ECEM is a unique collaboration of engineers, computer scientists, psychologists and clinicians at the University of British Columbia in Vancouver, Canada. We are focused on performing innovative research at the interface between technology and patient care. Since our inception in 2001 our vision has been to enhance patient-centered care using innovation in technologies and treatments. One of our key objectives is to develop the intelligent anesthesia navigator (IAN), which aims to address the needs of modern anesthesiologists.
Our research team includes graduate and postgraduate students in electrical and computer engineering and health informatics, as well as a full-time research manager, research engineer and a number of research assistants.
Our experienced researchers are augmented by the resources and facilities to conduct high quality research, including dedicated engineering and clinical research space, a supported clinical research environment, enthusiastic clinicians, state of the art monitoring systems and access to low and high fidelity simulation.
We are affiliated with the Department of Electrical and Computer Engineering, the Department of Anesthesia and the Department of Anesthesiology, Pharmacology &Therapeutics.
Advances in technology have resulted in an exponential growth in the amount of physiological data collected in many health care environments including the operating room, the intensive care unit, the ward, and even at home. Improved knowledge (evidence) is the foundation of improved decision making and more data has the potential to significantly improve knowledge. Current monitors collect and display an array of patient physiological data and are configured in an attempt to direct the attention of attending clinicians to relevant changes in patient status. Typically, if the value of a monitored variable strays outside a preset range, an alarm will be triggered. In reality, false and unnecessary alarms are so frequent that they represent a nuisance rather than improvement to monitoring in clinical settings. Despite major advances in sensor technology, the means of advising clinicians of significant events is still underdeveloped.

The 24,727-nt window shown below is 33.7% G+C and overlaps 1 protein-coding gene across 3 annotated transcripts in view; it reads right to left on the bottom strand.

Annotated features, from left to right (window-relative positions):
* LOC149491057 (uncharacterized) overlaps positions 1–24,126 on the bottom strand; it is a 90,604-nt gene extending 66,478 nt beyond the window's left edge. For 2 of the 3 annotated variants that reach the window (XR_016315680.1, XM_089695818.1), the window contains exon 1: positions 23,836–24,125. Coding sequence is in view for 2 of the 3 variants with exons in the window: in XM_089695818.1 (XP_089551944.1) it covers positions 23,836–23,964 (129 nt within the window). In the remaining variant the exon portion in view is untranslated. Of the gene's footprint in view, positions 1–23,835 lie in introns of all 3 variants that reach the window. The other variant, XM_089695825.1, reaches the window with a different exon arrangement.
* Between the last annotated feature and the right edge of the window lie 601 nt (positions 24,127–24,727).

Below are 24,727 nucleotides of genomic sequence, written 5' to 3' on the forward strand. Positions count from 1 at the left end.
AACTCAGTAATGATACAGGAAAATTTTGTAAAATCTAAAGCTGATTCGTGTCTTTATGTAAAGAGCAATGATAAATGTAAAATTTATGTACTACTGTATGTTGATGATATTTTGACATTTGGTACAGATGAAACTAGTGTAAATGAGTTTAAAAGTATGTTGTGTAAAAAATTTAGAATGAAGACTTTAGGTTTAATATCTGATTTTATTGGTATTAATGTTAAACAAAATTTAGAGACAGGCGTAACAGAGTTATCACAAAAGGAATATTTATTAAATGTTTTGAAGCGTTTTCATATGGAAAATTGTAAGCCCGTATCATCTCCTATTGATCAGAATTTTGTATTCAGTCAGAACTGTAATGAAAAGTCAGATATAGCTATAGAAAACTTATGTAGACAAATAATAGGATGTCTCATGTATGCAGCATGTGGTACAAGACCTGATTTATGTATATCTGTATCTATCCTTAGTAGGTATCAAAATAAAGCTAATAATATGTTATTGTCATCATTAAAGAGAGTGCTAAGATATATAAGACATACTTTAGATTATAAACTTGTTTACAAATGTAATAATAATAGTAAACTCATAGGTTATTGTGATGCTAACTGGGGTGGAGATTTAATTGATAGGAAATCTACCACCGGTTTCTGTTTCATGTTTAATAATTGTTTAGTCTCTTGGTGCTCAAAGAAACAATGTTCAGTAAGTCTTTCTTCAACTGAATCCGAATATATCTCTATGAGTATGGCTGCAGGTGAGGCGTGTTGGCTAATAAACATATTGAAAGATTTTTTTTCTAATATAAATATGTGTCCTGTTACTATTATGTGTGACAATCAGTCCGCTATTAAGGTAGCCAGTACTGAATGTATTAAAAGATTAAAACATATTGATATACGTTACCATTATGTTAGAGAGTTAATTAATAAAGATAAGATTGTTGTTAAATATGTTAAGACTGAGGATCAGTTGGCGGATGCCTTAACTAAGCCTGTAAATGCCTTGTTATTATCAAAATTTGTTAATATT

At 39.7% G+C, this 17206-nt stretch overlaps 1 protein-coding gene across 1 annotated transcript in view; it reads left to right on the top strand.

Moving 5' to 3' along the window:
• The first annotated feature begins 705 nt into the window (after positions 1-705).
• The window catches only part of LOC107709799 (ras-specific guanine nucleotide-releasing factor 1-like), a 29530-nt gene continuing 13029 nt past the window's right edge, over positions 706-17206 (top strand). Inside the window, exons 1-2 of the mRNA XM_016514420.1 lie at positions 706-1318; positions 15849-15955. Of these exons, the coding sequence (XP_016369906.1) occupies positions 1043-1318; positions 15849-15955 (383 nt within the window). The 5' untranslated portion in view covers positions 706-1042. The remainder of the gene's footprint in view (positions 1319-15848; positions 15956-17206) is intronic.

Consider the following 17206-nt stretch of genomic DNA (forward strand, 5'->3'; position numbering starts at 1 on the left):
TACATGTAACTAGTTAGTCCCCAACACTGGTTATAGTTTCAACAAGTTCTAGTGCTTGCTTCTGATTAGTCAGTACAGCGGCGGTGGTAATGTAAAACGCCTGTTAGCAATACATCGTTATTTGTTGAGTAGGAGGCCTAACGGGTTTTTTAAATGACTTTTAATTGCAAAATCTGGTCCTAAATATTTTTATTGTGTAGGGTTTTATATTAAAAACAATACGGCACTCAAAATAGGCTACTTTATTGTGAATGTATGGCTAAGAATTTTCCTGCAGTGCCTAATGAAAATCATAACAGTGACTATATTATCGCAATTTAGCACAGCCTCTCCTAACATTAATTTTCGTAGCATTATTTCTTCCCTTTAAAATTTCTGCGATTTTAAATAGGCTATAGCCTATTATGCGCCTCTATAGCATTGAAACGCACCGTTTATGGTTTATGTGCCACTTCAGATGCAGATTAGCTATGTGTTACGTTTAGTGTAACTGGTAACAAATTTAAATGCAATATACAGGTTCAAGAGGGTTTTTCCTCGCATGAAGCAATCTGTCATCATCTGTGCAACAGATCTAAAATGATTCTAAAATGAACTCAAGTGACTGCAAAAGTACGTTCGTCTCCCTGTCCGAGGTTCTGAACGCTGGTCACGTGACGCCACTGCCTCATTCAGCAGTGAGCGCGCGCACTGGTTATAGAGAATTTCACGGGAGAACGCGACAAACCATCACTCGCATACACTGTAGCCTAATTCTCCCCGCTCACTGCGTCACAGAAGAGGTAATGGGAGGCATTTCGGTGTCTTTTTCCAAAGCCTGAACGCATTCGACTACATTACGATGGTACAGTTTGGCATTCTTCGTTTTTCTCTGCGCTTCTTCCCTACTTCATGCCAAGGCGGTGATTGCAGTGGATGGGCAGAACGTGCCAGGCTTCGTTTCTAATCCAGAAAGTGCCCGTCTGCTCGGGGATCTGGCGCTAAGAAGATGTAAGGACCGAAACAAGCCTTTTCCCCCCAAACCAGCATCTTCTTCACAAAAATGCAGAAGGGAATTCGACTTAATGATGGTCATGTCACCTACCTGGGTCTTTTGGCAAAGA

Improving communication in the operating room with the ECEM tactile belt and iAssist software.
Improved use of the data collected by physiological monitors will require an integrated approach for data reduction and integration. The intervention required to rescue or reduce harm will then require the intervention of a human operator or robust automation. Augmenting the performance of the clinician, by improved communication of information in critical settings, is the primary goal of intelligent monitoring technology. Automation can further improve reliability in an increasingly data-rich environment, as it has in other arenas such as aviation.
Guy Dumont has received an NSERC Synergy Award for Innovation in the category of small- and medium-sized companies. Valued at $200,000, the award recognizes superior university-industry...
Mahdi Yousefi was awarded the Healthy Starts Graduate Studentship for his thesis project “Safe automated anesthesia drug delivery”....
Electrical and Computer Engineering
Electrical & Computer Engineering in Medicine (ECEM)
Pediatric Anesthesia Research Team, University of British Columbia
Rm V3-350, 950 West 28th Avenue, Vancouver, BC V5Z 4H4, CANADA
tel +1 604.875.2000 x6669 | fax: +1 604.875.2668